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A European Journey #90 – Mosterhamn (Norway)

A European Journey #90 – Mosterhamn (Norway)

Post Series: Norway

Quite often in history, God has used corrupted rulers to advance his kingdom on earth. For instance, the Gospel was permanently planted in Norway through a king whose understanding of the Christian faith was far from being orthodox. 

Today we will visit a village which will tell us how this came about.

This village is called Mosterhamn. It is located on a small island of twelve square kilometres called Moster, near Haugesund which we visited in a previous stage (stage 86). This is actually the island of Tora Mosterstong, the mother of Haakon the Good, the first Christian king of Norway (stage 87).

As its name indicates, Mosterhamn, the harbour of Moster, is a small harbour facing mainland Norway, which lies just a few kilometres away. At a walking distance from the harbour, there is a small white stone church, which was built in 1150. It is thus one of the oldest churches in the country even though it was constructed to replace an even older wooden church, built more than a century earlier.

What makes this place so special is that it has actually witnessed two decisive events for the Christianisation of Norway. And actually the respective leading figures in those events were two kings with the same name: Olav Trygvasson, or king Olav I and king Olav II, also known as Saint Olaf.

In this stage we will explore the circumstances that surrounded the first of these events, which islinked with Olav Trygvasson.

In our last stage (stage 89), we saw how Olav’s life was in great danger in Norway. Being of the line of Harald Fairhair, the father of the unification of Norway, Olav was a legitimate heir to the crown. Since his father had been murdered by his rivals, Olav and his mother fled to Western Russia, where he spent his entire childhood. As a young adult, Olav engaged in a series of raids in Northern Germany, Denmark, Northern Netherlands and later the British Isles, until he finally reached the Isles of Scilly, near Cornwall. There he met a monk whose influence caused Olav to convert to Christianity.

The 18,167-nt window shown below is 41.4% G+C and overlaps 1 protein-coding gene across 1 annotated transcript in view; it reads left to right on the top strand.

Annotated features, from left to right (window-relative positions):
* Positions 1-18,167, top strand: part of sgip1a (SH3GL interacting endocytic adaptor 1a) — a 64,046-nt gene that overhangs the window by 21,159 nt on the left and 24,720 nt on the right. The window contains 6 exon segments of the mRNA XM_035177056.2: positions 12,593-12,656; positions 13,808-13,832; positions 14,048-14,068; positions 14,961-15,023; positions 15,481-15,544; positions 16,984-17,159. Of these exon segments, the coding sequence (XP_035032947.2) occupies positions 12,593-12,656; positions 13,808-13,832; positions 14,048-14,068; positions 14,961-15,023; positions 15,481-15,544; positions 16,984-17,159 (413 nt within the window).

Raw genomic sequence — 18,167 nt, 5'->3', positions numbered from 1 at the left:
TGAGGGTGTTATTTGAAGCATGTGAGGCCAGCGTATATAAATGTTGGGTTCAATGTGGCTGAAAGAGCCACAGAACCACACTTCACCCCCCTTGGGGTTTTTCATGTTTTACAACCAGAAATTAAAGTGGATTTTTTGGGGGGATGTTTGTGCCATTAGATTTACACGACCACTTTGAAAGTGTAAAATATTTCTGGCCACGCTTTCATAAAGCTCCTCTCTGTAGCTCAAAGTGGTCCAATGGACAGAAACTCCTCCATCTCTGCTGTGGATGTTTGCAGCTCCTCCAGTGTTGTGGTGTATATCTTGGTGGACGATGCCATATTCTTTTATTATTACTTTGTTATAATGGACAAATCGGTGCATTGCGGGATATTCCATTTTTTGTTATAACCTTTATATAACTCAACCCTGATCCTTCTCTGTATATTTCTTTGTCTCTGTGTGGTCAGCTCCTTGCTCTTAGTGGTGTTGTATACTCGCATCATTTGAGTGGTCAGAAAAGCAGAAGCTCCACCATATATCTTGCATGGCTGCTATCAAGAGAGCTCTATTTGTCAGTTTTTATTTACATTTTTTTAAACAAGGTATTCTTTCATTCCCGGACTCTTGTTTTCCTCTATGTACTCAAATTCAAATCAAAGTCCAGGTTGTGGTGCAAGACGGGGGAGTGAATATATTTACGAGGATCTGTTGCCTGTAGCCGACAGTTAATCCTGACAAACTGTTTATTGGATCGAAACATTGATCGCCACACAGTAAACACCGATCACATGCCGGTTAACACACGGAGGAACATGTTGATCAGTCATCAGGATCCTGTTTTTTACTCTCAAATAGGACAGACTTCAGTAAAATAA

After his baptism in England, Olav began his journey back to Norway. On his way, he stopped in Dublin, which was then a small kingdom of Norwegian migrants. In Norway, the pagan ruler of the time, Haakon Sigurdsson, heard the rumours that a descendant of Harald Fairhair was in Ireland. Worried about the possibility of his return to Norway, Haakon sent his close associate Thorer Klakka to lure Olav to come to Norway where he would be killed. Thorer pretended to be a merchant and lied to Olav, saying that the power of the king of Norway was greatly weakened because of his unpopularity. Thorer’s false report had the desired effect on Olav who quickly decided to sail back to Norway.

An interesting anecdote from Olav’s return can give us a glimpse of his rather peculiar evangelisation methods. When Olav reached the Orkney Islands, an archipelago in the North of Scotland then under Norwegian rule, he met the local ruler, Sigurd the Stout. Olav invited Sigurd for a conversation on his boat where they discussed all kinds of topics. After a lengthy talk Olav finally told Sigurd that it was time for him to choose between being baptised or executed. Unsurprisingly, Sigurd was convinced to choose baptism and also swore allegiance to Olav, which was obviously part of the package offered by the Norwegian ruler.

After this, Olav sailed across the North Sea with his soldiers and several English priests and finally landed here on the island of his grandmother, Mosterhamn, in 995. The very first action Olav took here clearly showed that he did not merely intend to conquer Norway with his army. His primary intention was to transform Norway into a Christian nation. Olav thus set up a tent right on the site of the church that we are visiting today and organised a mass. Even though there had been earlier attempts to establishChristianity in Norway, this mass is considered as the moment that Christianity was introduced into the country in a lasting way.

Now that Olav was finally in Norway, did the plot to kill him succeed?

Quite ironically, the lie that Thorer had invented to lure Olav to return to Norway finally turned out to be true. Around the time of Olav’s arrival at Mosterhamn, a quarrel broke out between Haakon and some of his closest associates. Finally Haakon was killed by the dissidents who joined Olav and proclaimed him king. However, in the year 1000, Olav was killed in the during a naval battle in the Øresund strait. 

As I said in the beginning, there was another crucial event for the Christianisation of Norway that occurred here in Mosterhamn. It was here that king Olaf II organised a thing, that is a parliament, in which Christianity was adopted as the official religion of Norway. God willing, this will be the theme of a future stage of A European Journey.

As we can see, although the reign of Olav I was quite short, God used him powerfully to change the course of Norwegian history for good.

See you next week somewhere else in Europe.

(audio coming soon)

Cédric Placentino

Follow A European Journey here.

Picture: Public Domain

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